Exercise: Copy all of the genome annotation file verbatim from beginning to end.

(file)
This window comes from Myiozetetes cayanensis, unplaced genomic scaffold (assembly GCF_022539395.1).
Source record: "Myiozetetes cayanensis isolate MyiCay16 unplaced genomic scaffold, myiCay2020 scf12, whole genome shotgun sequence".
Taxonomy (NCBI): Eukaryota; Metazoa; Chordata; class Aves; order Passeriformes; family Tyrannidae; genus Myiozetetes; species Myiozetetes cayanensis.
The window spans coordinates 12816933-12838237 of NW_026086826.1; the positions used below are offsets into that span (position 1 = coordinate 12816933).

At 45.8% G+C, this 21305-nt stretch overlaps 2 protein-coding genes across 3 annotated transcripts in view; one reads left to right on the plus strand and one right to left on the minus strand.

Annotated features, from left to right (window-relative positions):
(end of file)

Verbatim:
This window comes from Myiozetetes cayanensis, unplaced genomic scaffold (assembly GCF_022539395.1).
Source record: "Myiozetetes cayanensis isolate MyiCay16 unplaced genomic scaffold, myiCay2020 scf12, whole genome shotgun sequence".
Taxonomy (NCBI): Eukaryota; Metazoa; Chordata; class Aves; order Passeriformes; family Tyrannidae; genus Myiozetetes; species Myiozetetes cayanensis.
The window spans coordinates 12816933-12838237 of NW_026086826.1; the positions used below are offsets into that span (position 1 = coordinate 12816933).

At 45.8% G+C, this 21305-nt stretch overlaps 2 protein-coding genes across 3 annotated transcripts in view; one reads left to right on the plus strand and one right to left on the minus strand.

Annotated features, from left to right (window-relative positions):